Being early with a crop can be a desirable thing when it hits a marketing window, but not when it comes in on top of an already glutted market. That is what happened at the start of the Central California onion deal this year, but growers were confident that it was only a temporary situation and prices would soon firm.
"We started early," as did most growers in the San Joaquin Valley, Mike Smythe, a salesman at Telesis Onion Co. Inc. in Five Points, CA, said May 29. That was a problem because "we are facing the carry-over of the Imperial Valley crops," and the Imperial Valley had high yields this year.
Telesis started shipping May 22 this year, which is about 10 days early, he said. "Quality has been fantastic this year. Size is good." But starting prices were low because of the existing glut.
"Once we get that out of the way, I really think it will be a very good market this year," he said. "But it will take about two or three weeks to get through that."
Smythe anticipates "a very good season for quality of onions and for demand for onions as well" once overlapping production from other areas cleans up. "I think you will see the market stabilize and go up, as we just boil down to a couple of places shipping onions, which would be pretty much New Mexico and the Central [San Joaquin] Valley."
"Our crop is good, yield is good, quality seems above normal and we've got good size," Duke Dodder, commodity sales manager for Country Sweet Produce in Bakersfield, CA, said May 30.
The market was oversupplied when the company's onions in the Bakersfield area were ready to harvest, so Country Sweet held off a little at the front end.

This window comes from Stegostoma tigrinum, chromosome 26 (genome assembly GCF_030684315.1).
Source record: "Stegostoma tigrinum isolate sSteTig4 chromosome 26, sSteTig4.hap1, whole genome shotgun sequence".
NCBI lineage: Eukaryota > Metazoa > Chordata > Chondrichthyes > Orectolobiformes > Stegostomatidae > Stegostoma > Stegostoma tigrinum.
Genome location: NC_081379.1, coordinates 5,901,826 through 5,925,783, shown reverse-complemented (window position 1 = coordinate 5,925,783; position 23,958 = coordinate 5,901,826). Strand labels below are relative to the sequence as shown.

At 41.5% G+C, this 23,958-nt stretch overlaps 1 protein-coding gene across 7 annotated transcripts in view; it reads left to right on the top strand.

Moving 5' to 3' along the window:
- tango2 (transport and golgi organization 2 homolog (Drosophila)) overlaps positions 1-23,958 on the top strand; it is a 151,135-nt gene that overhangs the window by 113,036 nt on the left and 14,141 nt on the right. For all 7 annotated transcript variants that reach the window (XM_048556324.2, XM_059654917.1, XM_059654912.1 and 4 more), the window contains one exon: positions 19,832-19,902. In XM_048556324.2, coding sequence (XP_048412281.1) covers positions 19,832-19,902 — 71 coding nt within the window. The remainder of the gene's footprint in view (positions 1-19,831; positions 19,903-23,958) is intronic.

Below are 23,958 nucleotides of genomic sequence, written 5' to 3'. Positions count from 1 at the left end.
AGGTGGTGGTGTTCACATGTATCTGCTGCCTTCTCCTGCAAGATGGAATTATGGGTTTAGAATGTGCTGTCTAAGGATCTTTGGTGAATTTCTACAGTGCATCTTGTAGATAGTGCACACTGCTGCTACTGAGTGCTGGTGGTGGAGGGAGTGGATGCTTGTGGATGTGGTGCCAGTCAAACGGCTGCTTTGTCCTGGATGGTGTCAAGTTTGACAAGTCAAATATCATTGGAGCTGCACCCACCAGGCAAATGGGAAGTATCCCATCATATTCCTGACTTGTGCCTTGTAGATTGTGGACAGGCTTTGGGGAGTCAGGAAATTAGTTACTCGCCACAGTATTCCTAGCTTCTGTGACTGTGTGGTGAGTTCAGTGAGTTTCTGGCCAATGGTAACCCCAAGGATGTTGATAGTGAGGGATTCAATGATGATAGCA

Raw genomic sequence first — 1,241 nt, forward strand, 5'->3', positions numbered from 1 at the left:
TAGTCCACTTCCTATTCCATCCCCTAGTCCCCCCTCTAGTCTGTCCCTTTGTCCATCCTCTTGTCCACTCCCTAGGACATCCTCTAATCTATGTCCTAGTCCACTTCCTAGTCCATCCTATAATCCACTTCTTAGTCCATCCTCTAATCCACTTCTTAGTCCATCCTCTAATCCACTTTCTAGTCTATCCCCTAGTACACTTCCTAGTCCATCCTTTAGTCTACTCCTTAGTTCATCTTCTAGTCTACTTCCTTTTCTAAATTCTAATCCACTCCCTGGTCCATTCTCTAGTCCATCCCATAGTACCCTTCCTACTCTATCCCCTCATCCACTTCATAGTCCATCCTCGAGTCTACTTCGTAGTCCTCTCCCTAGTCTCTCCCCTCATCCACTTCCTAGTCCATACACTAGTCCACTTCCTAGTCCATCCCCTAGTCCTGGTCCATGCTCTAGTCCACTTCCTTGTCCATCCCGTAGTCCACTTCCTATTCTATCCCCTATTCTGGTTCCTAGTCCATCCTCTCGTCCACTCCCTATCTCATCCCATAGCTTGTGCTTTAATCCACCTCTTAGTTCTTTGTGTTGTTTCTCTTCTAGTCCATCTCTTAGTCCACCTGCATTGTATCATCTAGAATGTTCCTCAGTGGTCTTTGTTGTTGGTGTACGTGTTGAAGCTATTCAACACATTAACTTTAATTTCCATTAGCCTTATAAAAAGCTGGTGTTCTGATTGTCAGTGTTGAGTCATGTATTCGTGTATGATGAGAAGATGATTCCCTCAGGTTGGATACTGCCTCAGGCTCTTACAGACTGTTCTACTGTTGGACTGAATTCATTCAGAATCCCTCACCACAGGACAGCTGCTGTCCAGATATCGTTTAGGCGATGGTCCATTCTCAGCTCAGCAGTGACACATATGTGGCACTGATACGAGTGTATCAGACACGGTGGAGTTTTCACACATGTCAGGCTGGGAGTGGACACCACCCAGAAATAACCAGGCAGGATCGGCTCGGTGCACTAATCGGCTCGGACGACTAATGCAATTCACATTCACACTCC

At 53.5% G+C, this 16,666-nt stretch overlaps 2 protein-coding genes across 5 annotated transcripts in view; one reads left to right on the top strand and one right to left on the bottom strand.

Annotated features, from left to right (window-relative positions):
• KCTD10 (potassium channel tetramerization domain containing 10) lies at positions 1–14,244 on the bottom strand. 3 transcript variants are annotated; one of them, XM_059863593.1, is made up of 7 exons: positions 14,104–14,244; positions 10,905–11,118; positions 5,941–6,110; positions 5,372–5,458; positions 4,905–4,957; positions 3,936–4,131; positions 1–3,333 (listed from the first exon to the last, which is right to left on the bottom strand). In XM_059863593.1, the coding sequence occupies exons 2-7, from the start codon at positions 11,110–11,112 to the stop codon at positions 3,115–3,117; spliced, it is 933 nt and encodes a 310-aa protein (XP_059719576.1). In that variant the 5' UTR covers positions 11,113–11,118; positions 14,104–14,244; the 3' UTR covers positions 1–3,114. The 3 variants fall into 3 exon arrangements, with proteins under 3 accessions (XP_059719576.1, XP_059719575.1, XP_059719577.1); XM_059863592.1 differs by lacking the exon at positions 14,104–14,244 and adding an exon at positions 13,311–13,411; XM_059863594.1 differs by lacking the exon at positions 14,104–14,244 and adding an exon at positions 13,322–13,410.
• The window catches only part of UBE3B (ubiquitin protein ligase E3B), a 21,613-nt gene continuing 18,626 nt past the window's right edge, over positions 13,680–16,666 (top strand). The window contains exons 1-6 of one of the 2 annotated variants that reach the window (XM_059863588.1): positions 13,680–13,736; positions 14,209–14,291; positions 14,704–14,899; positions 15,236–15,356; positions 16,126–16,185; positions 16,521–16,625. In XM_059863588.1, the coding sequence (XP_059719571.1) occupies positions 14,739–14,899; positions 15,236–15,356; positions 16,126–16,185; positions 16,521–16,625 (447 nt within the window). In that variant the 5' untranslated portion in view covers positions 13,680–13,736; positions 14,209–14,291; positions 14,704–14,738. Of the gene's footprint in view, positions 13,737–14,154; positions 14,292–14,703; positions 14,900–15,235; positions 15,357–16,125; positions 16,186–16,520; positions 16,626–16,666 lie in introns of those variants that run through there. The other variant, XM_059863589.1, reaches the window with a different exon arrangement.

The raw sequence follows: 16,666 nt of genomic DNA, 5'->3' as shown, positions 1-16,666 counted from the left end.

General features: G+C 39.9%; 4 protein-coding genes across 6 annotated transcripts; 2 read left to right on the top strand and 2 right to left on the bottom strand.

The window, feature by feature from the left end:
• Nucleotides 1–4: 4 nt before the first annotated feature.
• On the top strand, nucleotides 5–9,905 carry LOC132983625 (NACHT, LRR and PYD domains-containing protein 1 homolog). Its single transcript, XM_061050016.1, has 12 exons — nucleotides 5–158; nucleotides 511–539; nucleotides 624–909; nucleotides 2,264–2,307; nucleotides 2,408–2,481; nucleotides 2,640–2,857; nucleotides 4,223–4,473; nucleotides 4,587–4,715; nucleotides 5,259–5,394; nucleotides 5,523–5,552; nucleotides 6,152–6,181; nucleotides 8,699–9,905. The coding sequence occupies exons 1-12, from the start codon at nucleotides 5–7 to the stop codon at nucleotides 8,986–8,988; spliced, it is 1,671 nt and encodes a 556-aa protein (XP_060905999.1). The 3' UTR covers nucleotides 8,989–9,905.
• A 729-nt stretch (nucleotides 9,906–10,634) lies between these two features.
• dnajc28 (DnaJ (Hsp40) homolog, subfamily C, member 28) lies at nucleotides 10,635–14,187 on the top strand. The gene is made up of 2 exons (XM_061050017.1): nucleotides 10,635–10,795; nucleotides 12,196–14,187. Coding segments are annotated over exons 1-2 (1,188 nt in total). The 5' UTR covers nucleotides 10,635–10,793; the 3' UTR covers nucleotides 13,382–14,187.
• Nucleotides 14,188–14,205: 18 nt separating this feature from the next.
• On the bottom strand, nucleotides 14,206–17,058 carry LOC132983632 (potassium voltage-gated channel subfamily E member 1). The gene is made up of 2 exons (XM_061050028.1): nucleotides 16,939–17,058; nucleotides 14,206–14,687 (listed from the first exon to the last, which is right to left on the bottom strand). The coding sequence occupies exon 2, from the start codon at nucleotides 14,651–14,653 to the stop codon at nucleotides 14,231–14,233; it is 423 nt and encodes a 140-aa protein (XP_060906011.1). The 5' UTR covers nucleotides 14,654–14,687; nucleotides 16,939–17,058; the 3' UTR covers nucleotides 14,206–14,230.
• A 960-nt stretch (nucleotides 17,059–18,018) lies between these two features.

"After coming off of very high markets in the winter," he said, spring brought "an oversupply" of onions in the Southern California desert, and that 'brought the market down to the bottom, pretty much. We are holding out hopes" that the market will improve, and there "does appear to be a recovery in sight with the desert heating up and losing some of its quality."
Some other Central California onion-growing areas further north are "facing water issues," and that could affect supplies later in the summer, further strengthening markets, Dodder said. "We are hoping for a little bit of an inverted market" with supplies getting tighter rather than more abundant as the season progresses.
"We have been hearing that there may be trouble with sizing as we get further into the summer season, due to [drought-related] salinity issues of the water -- just lack of quality water," said Dodder. "That has not been the situation down here [at the southern end of the Central Valley] as of yet." So far, "growers like ourselves who have done their homework for over 50 years sit in a good position." However, "moving forward, we all need snowpack next year, or we may see further ramifications throughout the produce industry as a whole."
"The crop looks nice," said Brian Kastick, president of Savannah, GA-based Saven Corp., which grows "Oso Sweet" brand flat yellow sweet onions in California's Imperial Valley and in the Central Valley.
"We finished up a very beautiful crop out of El Centro and we are very happy," Kastick said May 29.
He expected to begin the "Oso Sweet" harvest in the Bakersfield area about mid-June. "Flat sweets have done very well in Bakersfield," he said. "There is just something about that climate in California that produces just a beautiful flat sweet onion."
The company has similar acreage this year to what it has had In the past, and "we are really happy with the quality," he said. "Year after year we have been able to put out one of the nicest onions in the marketplace."
Snow pack may be sorely needed in the mountains to provide surface irrigation and replenish water tables. But "that dry weather in California is perfect for growing a flat sweet with a real nice finish on it," he said.